March 2- 8, 2006
But as a place to stumble home from, it's a step up. The atmosphere is convivial and not oppressively sportsy. Over the bar, silver conical fixtures call to mind the heat lamps you see over a side of beef at a carving station. The walls are a cool blue, livened up by abstract art. A '90s hip-hop soundtrack gets louder as the night wears on; the crowd thicker and friendlier.
Beer is the primary beverage here, with a long list of foreign and domestic bottles and eight kinds on tap. There are seven cheap and predictable wines by the glass. The house drink, the eponymous sidecar, is available in three variations: traditional, apple and "grapeslide" (a Stoli raspberry, blue curaçao and cranberry concoction in a glass rimmed with painfully sour grape Hi-C).
The food is serious by average bar food standards, but it's not gastropub or culinary-school serious. Ingredients are combined freely, almost haphazardly. A vegetable pizza is a global summit of black bean spread, sauteed onion and peppers and melted provolone cheese on Tandoori flat bread with veggies and drizzle of red-pepper aioli. The entrees, like Dijon bourbon chicken or salmon with pistachio pesto, are served atop a hodgepodge of baby spinach, overly roasted red bliss potatoes and nuggets of yellow corn, plus curlicues of balsamic vinegar and dabs of more red-pepper aioli.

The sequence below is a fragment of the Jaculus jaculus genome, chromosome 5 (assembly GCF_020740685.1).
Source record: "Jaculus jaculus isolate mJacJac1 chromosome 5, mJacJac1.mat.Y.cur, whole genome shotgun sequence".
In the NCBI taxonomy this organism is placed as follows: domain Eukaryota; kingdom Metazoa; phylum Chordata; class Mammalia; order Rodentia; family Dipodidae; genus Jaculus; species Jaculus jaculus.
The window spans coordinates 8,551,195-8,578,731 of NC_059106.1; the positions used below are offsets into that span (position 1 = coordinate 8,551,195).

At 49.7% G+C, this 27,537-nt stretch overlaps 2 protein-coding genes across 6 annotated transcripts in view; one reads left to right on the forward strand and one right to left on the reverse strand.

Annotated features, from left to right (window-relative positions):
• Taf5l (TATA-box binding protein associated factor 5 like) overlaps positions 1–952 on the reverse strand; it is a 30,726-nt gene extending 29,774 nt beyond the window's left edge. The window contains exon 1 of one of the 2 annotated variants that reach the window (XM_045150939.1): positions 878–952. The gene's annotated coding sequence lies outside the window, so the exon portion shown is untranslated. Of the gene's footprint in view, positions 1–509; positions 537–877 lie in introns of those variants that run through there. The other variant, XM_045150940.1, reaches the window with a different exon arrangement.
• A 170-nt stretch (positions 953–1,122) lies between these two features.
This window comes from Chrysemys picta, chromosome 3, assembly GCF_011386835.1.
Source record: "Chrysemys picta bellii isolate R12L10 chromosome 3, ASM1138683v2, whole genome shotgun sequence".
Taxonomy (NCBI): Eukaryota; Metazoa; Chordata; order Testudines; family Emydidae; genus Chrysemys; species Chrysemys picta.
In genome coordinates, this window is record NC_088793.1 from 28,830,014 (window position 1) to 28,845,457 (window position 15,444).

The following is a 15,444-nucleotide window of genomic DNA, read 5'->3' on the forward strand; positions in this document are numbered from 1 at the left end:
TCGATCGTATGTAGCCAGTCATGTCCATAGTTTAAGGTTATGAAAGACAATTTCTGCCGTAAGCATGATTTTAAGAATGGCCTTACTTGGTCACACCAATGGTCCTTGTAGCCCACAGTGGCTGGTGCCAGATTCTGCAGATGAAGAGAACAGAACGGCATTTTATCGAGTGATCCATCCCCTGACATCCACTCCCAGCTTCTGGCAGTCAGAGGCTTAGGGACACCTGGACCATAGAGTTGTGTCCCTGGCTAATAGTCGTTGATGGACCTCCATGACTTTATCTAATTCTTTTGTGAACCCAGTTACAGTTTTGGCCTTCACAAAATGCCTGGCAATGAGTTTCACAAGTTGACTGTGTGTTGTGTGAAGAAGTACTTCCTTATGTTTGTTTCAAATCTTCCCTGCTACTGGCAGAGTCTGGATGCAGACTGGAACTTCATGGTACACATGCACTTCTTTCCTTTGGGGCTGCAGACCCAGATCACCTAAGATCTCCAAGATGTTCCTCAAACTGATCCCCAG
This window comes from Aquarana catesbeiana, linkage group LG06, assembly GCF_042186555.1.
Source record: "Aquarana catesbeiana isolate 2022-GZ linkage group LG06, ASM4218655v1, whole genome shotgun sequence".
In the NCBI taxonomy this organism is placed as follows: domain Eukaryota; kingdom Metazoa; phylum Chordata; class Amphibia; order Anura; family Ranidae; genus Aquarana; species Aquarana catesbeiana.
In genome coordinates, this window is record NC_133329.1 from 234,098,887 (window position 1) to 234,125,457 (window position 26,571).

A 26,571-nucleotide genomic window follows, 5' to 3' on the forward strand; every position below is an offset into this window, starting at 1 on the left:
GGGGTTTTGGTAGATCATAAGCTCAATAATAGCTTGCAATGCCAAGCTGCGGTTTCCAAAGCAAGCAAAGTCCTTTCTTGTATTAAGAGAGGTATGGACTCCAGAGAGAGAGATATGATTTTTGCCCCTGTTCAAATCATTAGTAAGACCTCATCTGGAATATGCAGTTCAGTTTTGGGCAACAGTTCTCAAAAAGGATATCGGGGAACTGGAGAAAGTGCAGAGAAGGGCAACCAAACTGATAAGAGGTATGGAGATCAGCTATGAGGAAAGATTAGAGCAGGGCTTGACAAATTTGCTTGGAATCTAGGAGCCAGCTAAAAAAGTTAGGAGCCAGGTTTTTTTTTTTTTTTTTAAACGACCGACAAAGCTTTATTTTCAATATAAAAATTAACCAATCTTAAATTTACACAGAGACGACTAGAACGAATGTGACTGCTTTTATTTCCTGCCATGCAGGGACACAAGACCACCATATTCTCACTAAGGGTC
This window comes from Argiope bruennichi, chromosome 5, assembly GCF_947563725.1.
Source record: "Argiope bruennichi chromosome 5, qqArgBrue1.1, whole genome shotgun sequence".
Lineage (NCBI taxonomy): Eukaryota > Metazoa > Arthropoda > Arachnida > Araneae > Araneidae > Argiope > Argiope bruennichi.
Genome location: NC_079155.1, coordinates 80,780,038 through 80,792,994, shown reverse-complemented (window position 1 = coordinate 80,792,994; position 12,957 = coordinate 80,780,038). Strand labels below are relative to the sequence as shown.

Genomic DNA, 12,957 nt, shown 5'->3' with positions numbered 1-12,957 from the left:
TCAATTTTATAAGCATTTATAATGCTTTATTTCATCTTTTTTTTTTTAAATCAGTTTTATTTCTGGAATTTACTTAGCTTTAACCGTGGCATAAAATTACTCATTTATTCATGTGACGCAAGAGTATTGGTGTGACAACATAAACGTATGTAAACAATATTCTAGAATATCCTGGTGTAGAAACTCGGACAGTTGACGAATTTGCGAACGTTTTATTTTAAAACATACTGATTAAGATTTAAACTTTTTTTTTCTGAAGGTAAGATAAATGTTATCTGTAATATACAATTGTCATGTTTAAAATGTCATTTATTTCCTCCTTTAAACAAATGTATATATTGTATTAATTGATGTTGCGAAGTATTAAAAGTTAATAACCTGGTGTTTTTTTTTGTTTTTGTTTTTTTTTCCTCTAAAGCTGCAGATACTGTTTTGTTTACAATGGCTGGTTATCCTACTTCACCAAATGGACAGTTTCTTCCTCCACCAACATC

Sandwiches, like a grilled chicken breast, a burger or a Nathan's hot dog, can be dressed up with toppings, and they come with a bland cabbage slaw and fries. Toasties, sourdough pressed on a two-sided panini grill, are filled with toothsome combinations like chorizo, cheddar, onions and mustard, or chicken, pistachio pesto and provolone.
Dessert in a bar setting is always a challenge. Here, carrot cake, straight from the bakery, also tastes like it is straight from the fridge. The house special waffles are smothered in chocolate and vanilla ice cream, berry sauce, chocolate syrup and peanut butter saucethe last of which was noticeably absent on our visit. Another beer would be a better way to end the meal, especially if you're walking home.
THE SIDECAR BAR AND GRILLE
22nd and Christian sts., 215-732-3429
Hours: Tue.-Sat., 5 p.m.-2 a.m.; Sun., 5 p.m.-12 a.m.
Appetizers, $3.50-$8; entrees, $3.50-$12
Cash only. Smoking permitted.